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Wednesday, December 24, 2014

World War I German Feldpostkarte And Tannenbaum Artwork Made On Christmas Eve In 1914

It is December 24, 2014 and the Second Season of the Historic Soldiers Christmas Series continues.  Today the spotlight is on World War I and the German Army.  As many of you know, there was a Truce between the German Troops and the British Troops.  That Truce took place 100 years ago.  This is the Centennial of the Truce and this is the Centennial of the postcard featured in today's blog entry.  It was filled out by a German Soldier.  The front was blank so the sender could draw a picture and, as you can see, the sender did draw a picture.  The front features a Christmas Tree or, in German/Deutsch, Tannenbaum.

The url for the video above: https://www.youtube.com/watch?v=TWuf4R3vxJg

You can see the tree with the base, some ornaments and, at the top, a cross.

  photo ChristmasEve191401_zps1b7a66c5.jpg

There is a phrase surrounding the tree.  It is as follows ...

"Ehre sei Gott in der Höhe und Friede auf Erden"

That translates into "Glory to God in the Highest and Peace on Earth".

 photo ChristmasEve191402_zps5bbb61d4.jpg

The bottom is very difficult to translate.  I am going to do my best with it.

  photo ChristmasEve191403_zpsf68807d3.jpg

I am really stumped at the formation of the words.  For example, the first letter in the first word appears to be a G.  Given what the word should be as it relates to the entire sentence, that capital letter should be an H.  What I think the first sentence is is "Herzlichen gruß und fröhliche wünsche".  What that means is "Heartfelt greetings and happy wishes".  The second word, gruß, has the double s at the end that looks like a capital B.  The third word looks like sind.  It would make no sense if it is sind though.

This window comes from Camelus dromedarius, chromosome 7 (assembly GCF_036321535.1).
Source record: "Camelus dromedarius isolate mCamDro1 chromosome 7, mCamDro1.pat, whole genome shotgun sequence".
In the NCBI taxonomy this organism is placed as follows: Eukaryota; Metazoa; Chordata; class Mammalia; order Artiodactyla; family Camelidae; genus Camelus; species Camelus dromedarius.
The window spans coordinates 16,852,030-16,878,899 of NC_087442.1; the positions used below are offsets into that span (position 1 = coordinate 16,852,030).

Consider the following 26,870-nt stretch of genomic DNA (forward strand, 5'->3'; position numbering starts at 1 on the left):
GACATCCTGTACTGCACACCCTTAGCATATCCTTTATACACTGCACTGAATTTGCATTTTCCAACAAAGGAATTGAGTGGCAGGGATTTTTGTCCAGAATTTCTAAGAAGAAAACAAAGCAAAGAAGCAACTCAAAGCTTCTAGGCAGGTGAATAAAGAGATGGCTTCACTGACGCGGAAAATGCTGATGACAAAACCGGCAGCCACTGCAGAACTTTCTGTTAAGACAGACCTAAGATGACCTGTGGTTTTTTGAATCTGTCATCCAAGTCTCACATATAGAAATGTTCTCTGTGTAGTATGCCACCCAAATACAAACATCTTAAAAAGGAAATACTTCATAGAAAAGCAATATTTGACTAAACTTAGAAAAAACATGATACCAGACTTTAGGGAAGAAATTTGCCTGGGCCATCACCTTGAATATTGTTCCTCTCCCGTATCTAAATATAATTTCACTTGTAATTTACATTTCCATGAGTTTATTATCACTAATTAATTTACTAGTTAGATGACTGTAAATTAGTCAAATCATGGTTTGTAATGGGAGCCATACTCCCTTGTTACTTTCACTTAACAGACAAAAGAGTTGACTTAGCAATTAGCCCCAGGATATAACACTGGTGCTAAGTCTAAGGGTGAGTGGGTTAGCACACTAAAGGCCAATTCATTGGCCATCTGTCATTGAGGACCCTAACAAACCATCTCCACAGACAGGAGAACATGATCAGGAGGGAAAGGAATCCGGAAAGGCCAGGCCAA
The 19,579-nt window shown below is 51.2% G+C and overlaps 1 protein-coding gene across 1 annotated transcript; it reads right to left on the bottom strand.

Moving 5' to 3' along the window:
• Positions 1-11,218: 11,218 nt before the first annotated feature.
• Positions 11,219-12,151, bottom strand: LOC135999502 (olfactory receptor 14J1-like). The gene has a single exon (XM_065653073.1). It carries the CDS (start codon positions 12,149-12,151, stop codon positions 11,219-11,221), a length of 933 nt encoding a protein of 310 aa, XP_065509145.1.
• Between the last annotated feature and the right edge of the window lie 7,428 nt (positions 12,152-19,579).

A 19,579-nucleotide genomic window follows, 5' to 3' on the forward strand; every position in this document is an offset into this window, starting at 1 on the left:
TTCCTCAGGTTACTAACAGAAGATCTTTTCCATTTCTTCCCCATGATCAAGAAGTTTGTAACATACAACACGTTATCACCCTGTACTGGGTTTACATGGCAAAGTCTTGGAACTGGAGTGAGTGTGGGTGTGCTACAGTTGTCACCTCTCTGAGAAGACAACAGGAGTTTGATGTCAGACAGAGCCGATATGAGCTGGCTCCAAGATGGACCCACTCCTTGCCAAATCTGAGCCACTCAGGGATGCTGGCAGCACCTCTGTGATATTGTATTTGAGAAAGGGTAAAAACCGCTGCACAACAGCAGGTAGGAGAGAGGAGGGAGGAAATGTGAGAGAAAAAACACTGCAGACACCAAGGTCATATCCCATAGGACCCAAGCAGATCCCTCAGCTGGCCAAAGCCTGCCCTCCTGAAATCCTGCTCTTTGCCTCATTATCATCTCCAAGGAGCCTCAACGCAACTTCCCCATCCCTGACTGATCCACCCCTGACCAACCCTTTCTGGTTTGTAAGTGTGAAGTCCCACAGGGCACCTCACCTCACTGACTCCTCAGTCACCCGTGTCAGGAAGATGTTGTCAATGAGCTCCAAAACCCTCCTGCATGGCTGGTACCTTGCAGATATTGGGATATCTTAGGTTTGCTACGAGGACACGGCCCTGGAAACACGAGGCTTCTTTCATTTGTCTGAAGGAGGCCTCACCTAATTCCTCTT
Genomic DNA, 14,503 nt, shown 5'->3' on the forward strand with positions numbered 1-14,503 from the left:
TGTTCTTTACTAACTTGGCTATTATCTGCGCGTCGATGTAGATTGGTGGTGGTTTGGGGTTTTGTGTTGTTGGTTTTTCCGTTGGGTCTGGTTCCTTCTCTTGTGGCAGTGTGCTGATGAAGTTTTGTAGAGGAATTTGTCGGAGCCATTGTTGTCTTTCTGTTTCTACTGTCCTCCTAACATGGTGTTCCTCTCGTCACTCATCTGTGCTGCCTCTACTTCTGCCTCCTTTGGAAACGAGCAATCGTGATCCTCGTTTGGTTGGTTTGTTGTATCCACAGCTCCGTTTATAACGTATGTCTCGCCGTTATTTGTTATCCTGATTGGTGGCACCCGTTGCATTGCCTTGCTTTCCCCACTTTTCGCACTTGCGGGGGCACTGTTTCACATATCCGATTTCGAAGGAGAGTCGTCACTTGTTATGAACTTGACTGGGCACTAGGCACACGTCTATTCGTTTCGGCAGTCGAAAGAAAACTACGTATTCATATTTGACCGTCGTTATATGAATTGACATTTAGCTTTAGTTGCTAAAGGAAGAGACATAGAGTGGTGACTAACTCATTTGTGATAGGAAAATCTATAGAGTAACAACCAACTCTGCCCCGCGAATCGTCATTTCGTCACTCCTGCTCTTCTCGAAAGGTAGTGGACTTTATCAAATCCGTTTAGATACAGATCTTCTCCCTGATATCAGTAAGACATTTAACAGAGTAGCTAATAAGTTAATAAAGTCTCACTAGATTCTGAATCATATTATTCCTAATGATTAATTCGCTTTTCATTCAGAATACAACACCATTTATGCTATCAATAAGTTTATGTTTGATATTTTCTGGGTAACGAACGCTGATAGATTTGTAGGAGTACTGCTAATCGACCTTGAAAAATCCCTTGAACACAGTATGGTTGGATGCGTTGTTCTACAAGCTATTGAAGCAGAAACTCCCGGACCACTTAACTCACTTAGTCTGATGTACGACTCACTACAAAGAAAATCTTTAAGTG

The next sentence I believe is Sendet und wünsche euch allen Reinhart.  What that means is "Sending and wishing all of you Reinhart".  Again, it is difficult because what I think is euch looks nothing like euch.  It looks like gung which is supply.  That makes no sense.  Plus, the h in Reinhart looks like a g.  Very puzzling indeed ...

Also, making the matter more difficult is what appears to be the letter s looking like an f (ſ).  This type was in use for centuries and had fallen out of use decades prior to the 1910s.  The next sentence is "Geschrieben am 24.12.1914" ... or Geſchrieben instead of Geschrieben.  That translates into "Written on the 24th of December 1914".  I cannot figure out that last word on the bottom left.

On the reverse we see "Feldpostkarte".  Feldpost was the German Military Mail and karte is card.

 photo ChristmasEve191404_zps9f496674.jpg

At the top, the word "Handgemalt" was most likely written by someone years later ... a collector perhaps.  "Handgemalt" is "Hand painted" in English.  There is a light or faint stamp that likely represents the 6th Company Infantry Regiment Number 56 (6. Komy Inf. Regt. Nr. 56) in the old type script.  The postmark features 14, 24, 12, Feldpost and Inf Div (Infantry Division).

 photo ChristmasEve191405_zps8a4dc54c.jpg

Reinhart's last name is Kessler.  What amazes me is the fact that he wrote his last name as Keſsler.

 photo ChristmasEve191406_zps6799e204.jpg

The first s looks like an f or a long s.  This is the most recent example of that that I have ever seen.  The United States Of America ceased using that type in the 1800s.  I find it incredible that he did this in 1914.

Unfortunately I am not able to decipher the rest of the writing.

Note: My Mother provided most of the translation for this while I handled the history and the context.  Much thanks to her.

This Christmas card was written exactly one century ago ... December 24, 1914.  I am elated to have what is such an extraordinary artifact from the First World War.  This is a very historically-significant item.  I thank all of you for watching and reading and observing the Centennial of World War I and, of course, observing the era when the Christmas Truce took place 100 years ago.  Thank you and Merry Christmas ... Danke schön and Fröhliche Weihnachten.

 photo ChristmasEve191407_zps319f5e68.jpg

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